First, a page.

I grew up with excellent, misguided stereotypes about southerners, particularly the southern men. When they weren’t toothless yokels, they were territorial and crass. Not that we didn’t have people that fit such a bill up in New England.

But Tom Roach wasn’t like that at all. Among other things, he was a big part of Three Strides Before the Wire, Elizabeth Mitchell’s stirring book about the unlikely journey of an undervalued horse, Charismatic, to Kentucky Derby (and later Preakness Stakes) glory in 1999. Charismatic had the third-worst odds of any winner in Derby history (20-1). And worse, his tormented jockey had only just gotten out of rehab.

Horse breeders like to put their faith in long shots. And Tom took a long shot on me too. If Charismatic was the “tubby” horse with low odds, I was the bad student with a low GPA who discovered writing a little too late in high school. I spent my twenties on one side of the bar or another. But even on my worst days, Tom never treated me like someone who wanted to be a writer. In his mind, and certainly in his mail stack, I had always been one.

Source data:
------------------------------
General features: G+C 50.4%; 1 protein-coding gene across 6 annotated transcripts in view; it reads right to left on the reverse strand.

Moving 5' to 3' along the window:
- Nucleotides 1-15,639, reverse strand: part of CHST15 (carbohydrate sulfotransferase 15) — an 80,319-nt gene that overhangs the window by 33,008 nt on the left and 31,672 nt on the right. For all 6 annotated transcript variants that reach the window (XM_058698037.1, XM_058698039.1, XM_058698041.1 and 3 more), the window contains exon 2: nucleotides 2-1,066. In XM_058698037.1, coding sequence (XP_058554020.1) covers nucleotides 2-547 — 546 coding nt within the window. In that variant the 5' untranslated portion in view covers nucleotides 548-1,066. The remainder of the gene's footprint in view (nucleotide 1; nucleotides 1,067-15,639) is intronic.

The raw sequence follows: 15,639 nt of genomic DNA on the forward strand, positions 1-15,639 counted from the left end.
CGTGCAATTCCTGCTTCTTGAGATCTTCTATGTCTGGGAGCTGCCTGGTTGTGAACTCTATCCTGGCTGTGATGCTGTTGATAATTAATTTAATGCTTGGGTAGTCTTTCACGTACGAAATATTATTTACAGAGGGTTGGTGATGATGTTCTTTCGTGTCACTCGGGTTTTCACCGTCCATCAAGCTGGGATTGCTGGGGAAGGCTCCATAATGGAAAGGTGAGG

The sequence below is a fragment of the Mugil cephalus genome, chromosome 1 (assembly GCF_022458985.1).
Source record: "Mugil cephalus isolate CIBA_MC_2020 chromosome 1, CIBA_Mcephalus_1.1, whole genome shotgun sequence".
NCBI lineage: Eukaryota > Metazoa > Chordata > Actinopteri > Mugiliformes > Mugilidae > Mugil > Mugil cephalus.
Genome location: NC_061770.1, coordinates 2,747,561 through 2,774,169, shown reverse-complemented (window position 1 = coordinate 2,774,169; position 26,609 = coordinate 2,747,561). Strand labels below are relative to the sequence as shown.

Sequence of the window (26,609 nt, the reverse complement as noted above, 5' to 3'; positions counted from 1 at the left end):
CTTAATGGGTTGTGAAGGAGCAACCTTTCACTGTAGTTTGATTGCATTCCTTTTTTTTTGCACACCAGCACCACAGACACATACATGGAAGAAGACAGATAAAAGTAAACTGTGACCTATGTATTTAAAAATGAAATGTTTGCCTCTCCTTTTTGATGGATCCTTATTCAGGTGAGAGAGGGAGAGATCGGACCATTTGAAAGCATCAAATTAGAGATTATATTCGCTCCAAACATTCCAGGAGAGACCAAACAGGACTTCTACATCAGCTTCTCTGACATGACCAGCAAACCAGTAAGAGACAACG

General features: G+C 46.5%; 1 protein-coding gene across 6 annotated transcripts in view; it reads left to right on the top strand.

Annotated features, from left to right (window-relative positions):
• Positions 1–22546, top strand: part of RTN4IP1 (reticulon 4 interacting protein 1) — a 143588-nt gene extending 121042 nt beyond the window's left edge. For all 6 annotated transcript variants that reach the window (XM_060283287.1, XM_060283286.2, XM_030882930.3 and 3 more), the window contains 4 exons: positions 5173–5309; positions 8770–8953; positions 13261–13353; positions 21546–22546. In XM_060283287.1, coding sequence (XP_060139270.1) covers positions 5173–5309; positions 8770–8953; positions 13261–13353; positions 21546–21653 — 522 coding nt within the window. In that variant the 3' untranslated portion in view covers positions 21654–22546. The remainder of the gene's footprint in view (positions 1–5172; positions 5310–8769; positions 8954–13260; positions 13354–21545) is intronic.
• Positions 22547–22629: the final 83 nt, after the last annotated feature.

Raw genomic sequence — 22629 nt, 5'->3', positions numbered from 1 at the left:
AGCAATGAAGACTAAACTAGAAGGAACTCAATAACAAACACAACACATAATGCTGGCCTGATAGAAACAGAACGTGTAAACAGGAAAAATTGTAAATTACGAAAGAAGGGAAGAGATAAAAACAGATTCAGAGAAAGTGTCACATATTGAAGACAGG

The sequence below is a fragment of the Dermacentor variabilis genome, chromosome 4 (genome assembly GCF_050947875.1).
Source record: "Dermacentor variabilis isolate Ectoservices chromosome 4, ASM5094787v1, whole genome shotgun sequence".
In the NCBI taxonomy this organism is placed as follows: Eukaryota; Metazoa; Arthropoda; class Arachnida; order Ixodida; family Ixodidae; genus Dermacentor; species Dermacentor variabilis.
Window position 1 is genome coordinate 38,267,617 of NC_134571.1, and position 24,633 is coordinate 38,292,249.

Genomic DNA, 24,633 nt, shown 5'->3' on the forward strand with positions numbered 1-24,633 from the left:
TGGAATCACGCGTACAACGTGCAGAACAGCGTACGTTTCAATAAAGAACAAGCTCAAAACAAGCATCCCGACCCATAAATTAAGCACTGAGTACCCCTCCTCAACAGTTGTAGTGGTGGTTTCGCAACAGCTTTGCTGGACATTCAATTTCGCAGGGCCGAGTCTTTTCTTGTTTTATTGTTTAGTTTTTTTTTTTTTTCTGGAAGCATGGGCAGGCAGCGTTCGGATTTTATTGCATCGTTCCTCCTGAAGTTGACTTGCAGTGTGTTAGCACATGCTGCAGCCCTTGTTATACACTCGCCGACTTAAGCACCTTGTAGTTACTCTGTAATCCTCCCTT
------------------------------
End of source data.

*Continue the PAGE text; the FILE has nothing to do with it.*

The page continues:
Charismatic is currently living the high life as a stud in Japan. Me? I’ve got my own book out there now. And that just would not have happened without Tom Roach.

I got so comfortable around his house that I often trotted down in college when their daughter was away just to get a slice of home. Real life raises a million questions and for the 17 years, Kentucky has been my go-to answer.

The state sits on a big calcium-fortified chunk of limestone. The calcium-rich water nurtures the three B’s: bourbon, basketball players and beautiful women. It’s pretty good for the horses and one’s state of mind, too.


Breakup? Go to Kentucky. Business bad? Go look at horses. Big news? Call the farm.

When my pen pal’s sister got married I flew in for the wedding. “It’s great to have you around here to calm all these women folk,” she said. Like on a lot of farms, Kentucky is mostly female. I often suspect that all the males in Woodford County are drowned at birth or served as veal. In addition to colts and fillies, horse breeding farms often employ a gelding, a castrated horse used to calm the females. And when I’m down South, I don’t mind being the gelding.